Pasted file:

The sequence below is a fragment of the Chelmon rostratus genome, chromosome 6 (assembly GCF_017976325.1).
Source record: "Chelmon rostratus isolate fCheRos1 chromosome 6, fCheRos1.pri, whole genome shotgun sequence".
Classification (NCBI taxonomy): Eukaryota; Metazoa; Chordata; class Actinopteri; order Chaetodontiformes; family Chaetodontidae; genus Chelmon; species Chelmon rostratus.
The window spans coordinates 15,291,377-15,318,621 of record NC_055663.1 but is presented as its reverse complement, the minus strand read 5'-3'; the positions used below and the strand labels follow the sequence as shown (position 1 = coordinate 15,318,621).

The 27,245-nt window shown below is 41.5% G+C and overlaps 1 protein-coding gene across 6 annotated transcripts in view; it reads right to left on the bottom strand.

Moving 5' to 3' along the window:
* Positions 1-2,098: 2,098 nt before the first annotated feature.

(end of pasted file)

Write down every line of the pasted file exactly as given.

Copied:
The sequence below is a fragment of the Chelmon rostratus genome, chromosome 6 (assembly GCF_017976325.1).
Source record: "Chelmon rostratus isolate fCheRos1 chromosome 6, fCheRos1.pri, whole genome shotgun sequence".
Classification (NCBI taxonomy): Eukaryota; Metazoa; Chordata; class Actinopteri; order Chaetodontiformes; family Chaetodontidae; genus Chelmon; species Chelmon rostratus.
The window spans coordinates 15,291,377-15,318,621 of record NC_055663.1 but is presented as its reverse complement, the minus strand read 5'-3'; the positions used below and the strand labels follow the sequence as shown (position 1 = coordinate 15,318,621).

The 27,245-nt window shown below is 41.5% G+C and overlaps 1 protein-coding gene across 6 annotated transcripts in view; it reads right to left on the bottom strand.

Moving 5' to 3' along the window:
* Positions 1-2,098: 2,098 nt before the first annotated feature.